Permanent Traveling is a well-documented Personality Disorder, and there are additional unsavory related compulsions. These people need help.
Ah, the digital nomad. Those who have left the rat race behind, or perhaps they have taken it with them? Digitized its essential nature? Is in fact a symptom of the problem and not a purported cure? Perhaps this behavior is better understood, as it should be, and has been, documented since the late 19th century.
The compulsion to travel, as it is manifested in the disorder known as Dromomania, also called Traveling Fugue: an uncontrollable psychological urge to wander.
More generally, the term is sometimes used to describe people who have a strong emotional or even physical need to be constantly traveling and experiencing new places, often at the expense of their normal family, work, and social lives. —Wikipedia
As one who lives in a place known for these itinerant travelers and wandering digital workers, their rather odd behavior makes a lot more sense from the perspective of a compulsive mental disorder. First, though, we have to disassociate the behavior from the pretty wrapping and trappings of a fantasy of getting away from the mundane world, and living in exotic locations, but without actually settling down there. The life of the hobo has held sway over romantic (the literary movement, not the psychological state) notions of nature and escape from civilization.
So what other compulsive or dysphoric traits and conditions persist?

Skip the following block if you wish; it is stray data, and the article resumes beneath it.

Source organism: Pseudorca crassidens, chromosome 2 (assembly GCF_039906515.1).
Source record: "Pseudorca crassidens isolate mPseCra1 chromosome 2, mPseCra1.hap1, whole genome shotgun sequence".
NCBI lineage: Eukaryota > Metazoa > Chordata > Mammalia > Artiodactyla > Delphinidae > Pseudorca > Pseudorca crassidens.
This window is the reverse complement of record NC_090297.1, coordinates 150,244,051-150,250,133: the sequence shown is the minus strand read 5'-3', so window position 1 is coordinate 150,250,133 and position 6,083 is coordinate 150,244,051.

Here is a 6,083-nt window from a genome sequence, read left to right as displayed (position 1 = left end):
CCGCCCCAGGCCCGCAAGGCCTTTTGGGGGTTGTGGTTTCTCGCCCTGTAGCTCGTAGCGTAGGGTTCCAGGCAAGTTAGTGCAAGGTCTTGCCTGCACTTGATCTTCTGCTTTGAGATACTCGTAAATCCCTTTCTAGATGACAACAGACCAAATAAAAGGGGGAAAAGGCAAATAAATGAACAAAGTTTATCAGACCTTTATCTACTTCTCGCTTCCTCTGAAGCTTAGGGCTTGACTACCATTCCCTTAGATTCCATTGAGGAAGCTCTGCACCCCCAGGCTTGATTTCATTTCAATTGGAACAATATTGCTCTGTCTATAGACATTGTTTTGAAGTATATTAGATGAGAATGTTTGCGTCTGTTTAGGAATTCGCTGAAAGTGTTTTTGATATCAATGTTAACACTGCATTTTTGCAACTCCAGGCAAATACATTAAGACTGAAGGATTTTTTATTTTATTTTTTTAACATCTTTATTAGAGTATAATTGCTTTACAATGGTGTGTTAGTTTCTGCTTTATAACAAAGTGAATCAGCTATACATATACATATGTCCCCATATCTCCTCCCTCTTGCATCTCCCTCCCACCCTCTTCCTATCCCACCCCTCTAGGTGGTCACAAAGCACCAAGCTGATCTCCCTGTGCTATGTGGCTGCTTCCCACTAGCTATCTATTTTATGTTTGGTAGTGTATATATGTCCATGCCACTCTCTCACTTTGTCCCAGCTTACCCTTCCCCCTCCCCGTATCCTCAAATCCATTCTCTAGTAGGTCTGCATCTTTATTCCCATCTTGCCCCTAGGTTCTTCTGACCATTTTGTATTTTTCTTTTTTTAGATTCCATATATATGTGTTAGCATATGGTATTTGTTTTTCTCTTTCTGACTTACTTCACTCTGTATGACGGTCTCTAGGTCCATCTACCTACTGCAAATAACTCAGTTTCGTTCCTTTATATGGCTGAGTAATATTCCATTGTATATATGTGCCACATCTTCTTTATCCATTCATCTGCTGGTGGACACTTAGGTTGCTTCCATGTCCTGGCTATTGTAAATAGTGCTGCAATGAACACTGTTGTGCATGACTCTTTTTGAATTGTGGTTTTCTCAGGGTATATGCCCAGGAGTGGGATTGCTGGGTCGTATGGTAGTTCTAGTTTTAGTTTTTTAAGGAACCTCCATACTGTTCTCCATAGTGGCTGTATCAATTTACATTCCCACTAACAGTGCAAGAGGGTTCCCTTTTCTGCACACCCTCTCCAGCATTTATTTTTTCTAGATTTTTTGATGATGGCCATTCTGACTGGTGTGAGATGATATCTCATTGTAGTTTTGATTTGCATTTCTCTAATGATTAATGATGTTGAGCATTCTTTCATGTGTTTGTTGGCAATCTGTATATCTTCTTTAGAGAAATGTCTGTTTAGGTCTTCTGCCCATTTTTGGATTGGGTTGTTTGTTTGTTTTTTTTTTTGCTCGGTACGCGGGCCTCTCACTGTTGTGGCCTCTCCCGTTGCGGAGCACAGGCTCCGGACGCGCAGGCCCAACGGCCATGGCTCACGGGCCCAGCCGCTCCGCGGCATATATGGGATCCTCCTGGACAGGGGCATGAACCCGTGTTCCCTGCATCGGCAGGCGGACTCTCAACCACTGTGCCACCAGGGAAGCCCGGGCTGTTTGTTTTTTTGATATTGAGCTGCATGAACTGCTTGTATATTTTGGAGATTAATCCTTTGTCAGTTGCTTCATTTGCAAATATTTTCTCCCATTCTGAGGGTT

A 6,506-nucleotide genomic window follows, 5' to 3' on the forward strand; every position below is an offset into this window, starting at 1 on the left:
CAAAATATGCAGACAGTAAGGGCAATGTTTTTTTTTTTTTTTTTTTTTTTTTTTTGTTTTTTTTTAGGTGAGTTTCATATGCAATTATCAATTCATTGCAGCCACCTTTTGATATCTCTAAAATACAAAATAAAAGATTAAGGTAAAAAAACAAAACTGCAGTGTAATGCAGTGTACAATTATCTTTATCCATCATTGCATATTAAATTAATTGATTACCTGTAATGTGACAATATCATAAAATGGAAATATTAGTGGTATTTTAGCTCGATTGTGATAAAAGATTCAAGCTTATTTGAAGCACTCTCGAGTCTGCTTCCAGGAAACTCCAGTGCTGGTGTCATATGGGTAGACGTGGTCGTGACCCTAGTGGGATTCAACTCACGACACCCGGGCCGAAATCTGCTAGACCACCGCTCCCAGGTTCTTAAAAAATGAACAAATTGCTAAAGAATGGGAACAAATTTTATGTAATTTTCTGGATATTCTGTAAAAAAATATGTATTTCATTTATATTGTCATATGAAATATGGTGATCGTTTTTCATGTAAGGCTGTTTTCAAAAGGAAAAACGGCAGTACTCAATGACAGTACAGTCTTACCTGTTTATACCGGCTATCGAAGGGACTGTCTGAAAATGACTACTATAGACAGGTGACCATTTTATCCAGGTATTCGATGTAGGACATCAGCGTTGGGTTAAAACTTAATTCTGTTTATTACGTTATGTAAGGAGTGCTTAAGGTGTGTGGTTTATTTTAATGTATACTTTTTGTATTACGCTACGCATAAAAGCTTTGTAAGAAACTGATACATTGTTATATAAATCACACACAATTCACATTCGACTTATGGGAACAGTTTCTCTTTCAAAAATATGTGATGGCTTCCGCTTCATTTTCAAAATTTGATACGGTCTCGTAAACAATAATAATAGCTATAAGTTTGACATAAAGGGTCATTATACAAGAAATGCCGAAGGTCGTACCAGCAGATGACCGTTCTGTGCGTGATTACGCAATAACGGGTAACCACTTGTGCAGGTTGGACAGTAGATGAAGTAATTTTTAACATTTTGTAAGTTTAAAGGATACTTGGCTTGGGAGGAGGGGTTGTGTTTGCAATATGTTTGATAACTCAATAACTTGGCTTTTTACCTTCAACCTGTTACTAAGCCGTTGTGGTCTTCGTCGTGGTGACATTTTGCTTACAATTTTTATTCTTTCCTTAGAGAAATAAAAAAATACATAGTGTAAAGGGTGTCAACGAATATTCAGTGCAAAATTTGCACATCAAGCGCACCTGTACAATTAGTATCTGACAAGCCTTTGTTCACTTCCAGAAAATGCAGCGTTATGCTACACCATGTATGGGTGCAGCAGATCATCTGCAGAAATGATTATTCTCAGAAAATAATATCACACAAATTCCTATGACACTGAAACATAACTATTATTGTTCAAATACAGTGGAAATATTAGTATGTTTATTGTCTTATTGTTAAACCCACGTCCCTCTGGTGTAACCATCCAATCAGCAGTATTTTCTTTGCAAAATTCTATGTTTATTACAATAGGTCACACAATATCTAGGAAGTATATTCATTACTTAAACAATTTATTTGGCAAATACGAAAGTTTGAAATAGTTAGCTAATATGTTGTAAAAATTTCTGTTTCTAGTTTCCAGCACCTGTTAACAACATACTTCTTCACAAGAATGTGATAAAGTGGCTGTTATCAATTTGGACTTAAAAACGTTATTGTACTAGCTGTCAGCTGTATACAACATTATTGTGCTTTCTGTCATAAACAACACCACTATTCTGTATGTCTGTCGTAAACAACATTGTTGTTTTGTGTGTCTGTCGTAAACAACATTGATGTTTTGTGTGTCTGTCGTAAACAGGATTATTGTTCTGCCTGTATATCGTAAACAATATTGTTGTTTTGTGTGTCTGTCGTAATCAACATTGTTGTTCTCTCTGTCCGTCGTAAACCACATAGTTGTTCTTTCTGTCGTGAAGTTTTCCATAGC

One such is living as cheaply as possible – Miserliness. Technically this is Obsessive-Compulsive Personality Disorder-related Frugality — what Freud called the anal-retentiveness or a problem with toilet training. For example, all-day Internet access purchased for the cost of a single cup of coffee. Yes those squirming digital itinerants are squirming about more than their dose of caffeine or digitalia.
Another disorder is Hypergraphia, an intense desire to write. But not only write as in a private avocation but public writing, or picture taking (or a combination) combined with a strong desire to popularize this material, if even among a set of acquaintances.
This is a sort of literary Exhibitionism, albeit perhaps without malicious intent. What is exhibited, besides the physical writing or picture taking (moving and otherwise), is not so much a sexual organ, but something akin to the organ of travel, and its related erogenous zones.
As is now well-know, the obsessive-compulsive disorder to photograph and display the undigested contents of ones meals has become increasingly common. The memorializing of the most trivial thing as lunch, is sad indeed. It well may be related to expeditionary travelogues and the digital nomadic lifestyle, as by itself it may constitute an uncontrollable urge to wandering in miniature: Gastronomic wandering, the wandering of the stomach.